Iran’s Supreme Leader Ali Khamenei lashed out at President Donald Trump’s speech to the United Nations General Assembly and claimed that Trump used “hostile and gangster-style” language against Iran because of America’s “defeats” in the Middle East. “These statements did not project power but stemmed from anger, frustration and weak mentality because the Americans are extremely enraged that their years-long designs in West Asia have been defeated with the effective presence of the Islamic Republic of Iran,” he said in a meeting with members of Iran’s Assembly of Experts earlier today. “For many years, the Americans designed a plan for West Asia and called it the ‘Greater Middle East’ and the three main pillars of this plan were Iraq, Syria and Lebanon. But they were defeated in all the three countries,” he claimed. The Supreme Leader added that Washington and its allies failed to undermine Iran’s interests in Lebanon and Syria and stressed that the military intervention in Iraq produced the opposite outcome for Washington.

Comment: Like Khamenei, other Iranian political and military leaders have reacted angrily to Trump’s speech and have threatened “painful” retaliatory measures. All Iranian leaders maintained that Tehran would resist American pressure and will not renegotiate the nuclear deal. Hardliners in Iran are also increasing pressure on President Hassan Rouhani not to give further concessions to Washington and leave the nuclear deal if the U.S. levies more sanctions against the Islamic Republic.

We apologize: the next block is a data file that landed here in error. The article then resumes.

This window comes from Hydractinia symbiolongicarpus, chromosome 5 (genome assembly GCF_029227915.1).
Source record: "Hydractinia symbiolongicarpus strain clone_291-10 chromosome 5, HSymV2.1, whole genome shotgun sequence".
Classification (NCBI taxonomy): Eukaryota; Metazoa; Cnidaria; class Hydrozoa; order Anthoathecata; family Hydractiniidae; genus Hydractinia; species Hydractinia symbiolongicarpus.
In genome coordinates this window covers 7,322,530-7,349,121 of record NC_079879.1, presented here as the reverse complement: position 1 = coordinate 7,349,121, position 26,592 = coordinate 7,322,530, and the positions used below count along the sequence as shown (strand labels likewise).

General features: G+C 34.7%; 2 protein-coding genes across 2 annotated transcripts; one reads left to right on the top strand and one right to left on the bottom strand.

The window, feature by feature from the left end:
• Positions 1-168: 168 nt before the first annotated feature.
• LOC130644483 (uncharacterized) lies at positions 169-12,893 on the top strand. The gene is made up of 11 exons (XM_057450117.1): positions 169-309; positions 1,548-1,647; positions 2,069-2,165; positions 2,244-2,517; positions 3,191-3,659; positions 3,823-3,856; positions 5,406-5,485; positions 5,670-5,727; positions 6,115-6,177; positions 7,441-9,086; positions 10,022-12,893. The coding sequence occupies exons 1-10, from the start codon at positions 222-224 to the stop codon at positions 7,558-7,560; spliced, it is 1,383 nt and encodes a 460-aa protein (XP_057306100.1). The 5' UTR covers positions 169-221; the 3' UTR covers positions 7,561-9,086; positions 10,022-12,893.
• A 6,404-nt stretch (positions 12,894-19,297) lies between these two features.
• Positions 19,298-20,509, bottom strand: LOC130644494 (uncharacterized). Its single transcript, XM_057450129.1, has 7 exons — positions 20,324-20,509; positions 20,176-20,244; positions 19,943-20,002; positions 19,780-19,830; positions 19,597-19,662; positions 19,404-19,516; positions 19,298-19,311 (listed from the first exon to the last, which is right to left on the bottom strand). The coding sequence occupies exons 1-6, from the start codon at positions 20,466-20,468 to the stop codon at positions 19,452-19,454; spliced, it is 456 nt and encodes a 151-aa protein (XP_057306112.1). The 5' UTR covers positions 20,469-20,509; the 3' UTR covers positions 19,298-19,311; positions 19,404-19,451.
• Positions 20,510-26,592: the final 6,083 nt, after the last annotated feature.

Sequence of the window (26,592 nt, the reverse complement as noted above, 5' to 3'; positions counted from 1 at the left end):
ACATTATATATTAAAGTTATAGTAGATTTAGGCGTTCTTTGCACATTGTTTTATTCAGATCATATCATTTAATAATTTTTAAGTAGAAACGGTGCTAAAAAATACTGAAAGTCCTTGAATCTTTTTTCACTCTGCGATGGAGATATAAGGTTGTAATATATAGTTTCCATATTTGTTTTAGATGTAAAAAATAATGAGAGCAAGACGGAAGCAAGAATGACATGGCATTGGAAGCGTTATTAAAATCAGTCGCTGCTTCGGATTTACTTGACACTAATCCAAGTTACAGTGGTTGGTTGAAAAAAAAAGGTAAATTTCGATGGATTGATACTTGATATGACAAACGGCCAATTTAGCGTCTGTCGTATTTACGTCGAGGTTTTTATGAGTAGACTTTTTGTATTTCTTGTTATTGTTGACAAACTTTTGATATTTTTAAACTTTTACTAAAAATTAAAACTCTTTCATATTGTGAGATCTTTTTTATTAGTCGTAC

Speaking at the U.N.G.A. yesterday, Rouhani hit back at Trump. “It will be a great pity if this agreement were to be annulled by rogue newcomers to the world of politics… By violating international agreements and its commitments, the new U.S. administration only undermines its own credibility and will lose the trust of governments and nations to negotiate with it in the future,” the Iranian president said. “I declare before you that the Islamic Republic of Iran will not be the first country to violate the J.C.P.O.A.; but it will respond proportionately and decisively to its violation [by other parties],” he warned.

The Trump administration argues that Iran has violated the spirit of the deal by increasing its malign activities in the Middle East and advancing its controversial missile program. Tehran says it will under no circumstances halt its missile activity.

The administration has hinted that it might not certify Iran's compliance with the nuclear accord next month. While the de-certification will not abrogate the agreement, it will give the Congress 60 days to decide whether to re-impose nuclear-related sanctions on Iran.